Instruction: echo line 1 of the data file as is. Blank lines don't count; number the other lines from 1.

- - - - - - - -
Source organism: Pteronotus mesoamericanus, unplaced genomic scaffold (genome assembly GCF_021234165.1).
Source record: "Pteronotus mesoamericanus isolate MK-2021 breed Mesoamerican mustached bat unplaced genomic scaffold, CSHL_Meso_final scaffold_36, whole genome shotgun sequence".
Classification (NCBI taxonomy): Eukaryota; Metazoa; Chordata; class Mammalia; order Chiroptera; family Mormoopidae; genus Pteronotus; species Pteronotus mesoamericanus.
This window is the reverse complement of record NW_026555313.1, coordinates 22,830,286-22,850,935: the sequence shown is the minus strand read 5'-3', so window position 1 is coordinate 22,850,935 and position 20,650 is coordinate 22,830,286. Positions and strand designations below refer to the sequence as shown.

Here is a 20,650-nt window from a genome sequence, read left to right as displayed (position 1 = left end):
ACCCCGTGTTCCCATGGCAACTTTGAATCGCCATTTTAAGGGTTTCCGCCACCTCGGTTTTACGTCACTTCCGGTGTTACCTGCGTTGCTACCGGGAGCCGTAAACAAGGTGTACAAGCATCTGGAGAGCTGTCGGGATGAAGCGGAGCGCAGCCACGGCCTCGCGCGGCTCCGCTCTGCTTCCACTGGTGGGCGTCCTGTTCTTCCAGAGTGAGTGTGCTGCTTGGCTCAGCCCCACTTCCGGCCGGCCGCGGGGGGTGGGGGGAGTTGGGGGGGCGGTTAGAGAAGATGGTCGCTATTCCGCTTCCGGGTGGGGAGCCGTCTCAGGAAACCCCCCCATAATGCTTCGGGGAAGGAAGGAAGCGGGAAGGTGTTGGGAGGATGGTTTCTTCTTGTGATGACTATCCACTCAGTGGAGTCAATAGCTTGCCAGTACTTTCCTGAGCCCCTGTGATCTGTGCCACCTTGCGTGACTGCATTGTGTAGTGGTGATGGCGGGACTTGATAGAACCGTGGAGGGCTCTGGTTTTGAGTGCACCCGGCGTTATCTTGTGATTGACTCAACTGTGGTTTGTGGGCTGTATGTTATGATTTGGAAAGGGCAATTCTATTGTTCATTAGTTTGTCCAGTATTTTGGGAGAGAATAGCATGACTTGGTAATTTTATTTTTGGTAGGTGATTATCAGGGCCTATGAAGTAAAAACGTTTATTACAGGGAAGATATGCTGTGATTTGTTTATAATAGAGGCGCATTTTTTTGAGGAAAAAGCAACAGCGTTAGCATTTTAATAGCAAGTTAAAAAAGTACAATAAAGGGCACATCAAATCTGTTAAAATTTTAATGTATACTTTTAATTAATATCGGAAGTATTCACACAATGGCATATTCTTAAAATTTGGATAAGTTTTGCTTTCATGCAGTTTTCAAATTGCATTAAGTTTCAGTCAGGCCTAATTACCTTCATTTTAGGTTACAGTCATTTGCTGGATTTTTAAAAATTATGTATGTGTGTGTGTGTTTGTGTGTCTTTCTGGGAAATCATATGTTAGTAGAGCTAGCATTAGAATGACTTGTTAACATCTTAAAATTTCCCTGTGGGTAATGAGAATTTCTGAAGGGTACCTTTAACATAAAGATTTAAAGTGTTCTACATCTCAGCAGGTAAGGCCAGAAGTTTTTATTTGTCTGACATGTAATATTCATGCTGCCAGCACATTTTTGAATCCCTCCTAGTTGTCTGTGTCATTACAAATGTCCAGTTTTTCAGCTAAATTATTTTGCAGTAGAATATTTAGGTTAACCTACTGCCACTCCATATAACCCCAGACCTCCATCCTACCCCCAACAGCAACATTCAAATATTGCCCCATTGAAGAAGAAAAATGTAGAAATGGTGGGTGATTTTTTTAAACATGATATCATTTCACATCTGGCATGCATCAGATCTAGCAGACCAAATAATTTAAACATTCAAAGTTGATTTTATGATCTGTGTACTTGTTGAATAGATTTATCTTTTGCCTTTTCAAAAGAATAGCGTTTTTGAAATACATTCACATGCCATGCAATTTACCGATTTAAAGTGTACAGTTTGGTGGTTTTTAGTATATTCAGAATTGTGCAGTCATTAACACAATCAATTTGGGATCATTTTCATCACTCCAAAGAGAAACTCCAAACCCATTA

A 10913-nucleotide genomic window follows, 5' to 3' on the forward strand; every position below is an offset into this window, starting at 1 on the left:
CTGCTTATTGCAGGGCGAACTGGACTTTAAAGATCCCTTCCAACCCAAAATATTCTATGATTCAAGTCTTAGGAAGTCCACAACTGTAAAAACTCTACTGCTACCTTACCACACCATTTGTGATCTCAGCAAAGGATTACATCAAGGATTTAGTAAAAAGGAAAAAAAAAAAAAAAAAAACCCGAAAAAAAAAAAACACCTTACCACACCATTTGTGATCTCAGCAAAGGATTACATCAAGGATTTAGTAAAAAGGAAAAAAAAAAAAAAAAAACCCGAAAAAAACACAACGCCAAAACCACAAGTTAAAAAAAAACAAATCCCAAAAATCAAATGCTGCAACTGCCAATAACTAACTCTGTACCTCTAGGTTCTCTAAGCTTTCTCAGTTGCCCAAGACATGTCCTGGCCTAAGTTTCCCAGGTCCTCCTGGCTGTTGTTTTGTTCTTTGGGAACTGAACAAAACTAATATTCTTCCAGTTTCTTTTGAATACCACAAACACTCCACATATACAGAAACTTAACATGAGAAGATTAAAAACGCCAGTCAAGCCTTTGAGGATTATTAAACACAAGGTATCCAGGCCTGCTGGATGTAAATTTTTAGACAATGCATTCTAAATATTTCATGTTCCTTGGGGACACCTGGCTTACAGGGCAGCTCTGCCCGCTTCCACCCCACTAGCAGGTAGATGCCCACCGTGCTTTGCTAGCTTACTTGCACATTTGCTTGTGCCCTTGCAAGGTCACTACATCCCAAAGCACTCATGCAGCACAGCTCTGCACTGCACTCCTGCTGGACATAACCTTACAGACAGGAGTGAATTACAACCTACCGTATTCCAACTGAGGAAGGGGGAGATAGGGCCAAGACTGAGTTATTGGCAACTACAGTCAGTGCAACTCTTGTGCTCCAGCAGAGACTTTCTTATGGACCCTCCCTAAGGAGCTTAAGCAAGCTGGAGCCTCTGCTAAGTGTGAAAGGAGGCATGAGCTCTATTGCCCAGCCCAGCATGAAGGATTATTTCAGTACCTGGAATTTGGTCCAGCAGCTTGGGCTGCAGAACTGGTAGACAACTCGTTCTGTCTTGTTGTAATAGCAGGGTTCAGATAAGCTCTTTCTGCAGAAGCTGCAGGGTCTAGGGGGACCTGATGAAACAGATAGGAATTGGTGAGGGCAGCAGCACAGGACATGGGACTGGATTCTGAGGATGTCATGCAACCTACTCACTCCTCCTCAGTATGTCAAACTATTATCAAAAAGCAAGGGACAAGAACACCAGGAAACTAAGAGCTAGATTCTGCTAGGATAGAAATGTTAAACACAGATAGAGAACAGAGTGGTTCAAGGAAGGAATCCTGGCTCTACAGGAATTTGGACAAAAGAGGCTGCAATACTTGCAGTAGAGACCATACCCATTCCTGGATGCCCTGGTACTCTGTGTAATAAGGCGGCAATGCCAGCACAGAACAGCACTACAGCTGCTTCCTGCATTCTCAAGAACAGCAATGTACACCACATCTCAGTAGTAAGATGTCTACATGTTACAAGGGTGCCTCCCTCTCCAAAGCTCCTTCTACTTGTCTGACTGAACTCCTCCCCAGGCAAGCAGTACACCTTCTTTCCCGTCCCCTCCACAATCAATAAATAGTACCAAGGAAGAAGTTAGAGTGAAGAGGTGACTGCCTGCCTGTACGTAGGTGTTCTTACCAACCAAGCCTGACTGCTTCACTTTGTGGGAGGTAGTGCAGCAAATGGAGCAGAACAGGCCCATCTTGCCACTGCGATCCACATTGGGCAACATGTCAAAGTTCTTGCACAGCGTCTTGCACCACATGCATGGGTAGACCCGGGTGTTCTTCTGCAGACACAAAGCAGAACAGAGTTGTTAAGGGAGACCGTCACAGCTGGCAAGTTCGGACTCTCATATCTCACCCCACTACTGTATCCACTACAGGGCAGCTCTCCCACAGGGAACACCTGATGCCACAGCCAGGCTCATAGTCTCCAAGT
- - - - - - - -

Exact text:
Source organism: Pteronotus mesoamericanus, unplaced genomic scaffold (genome assembly GCF_021234165.1).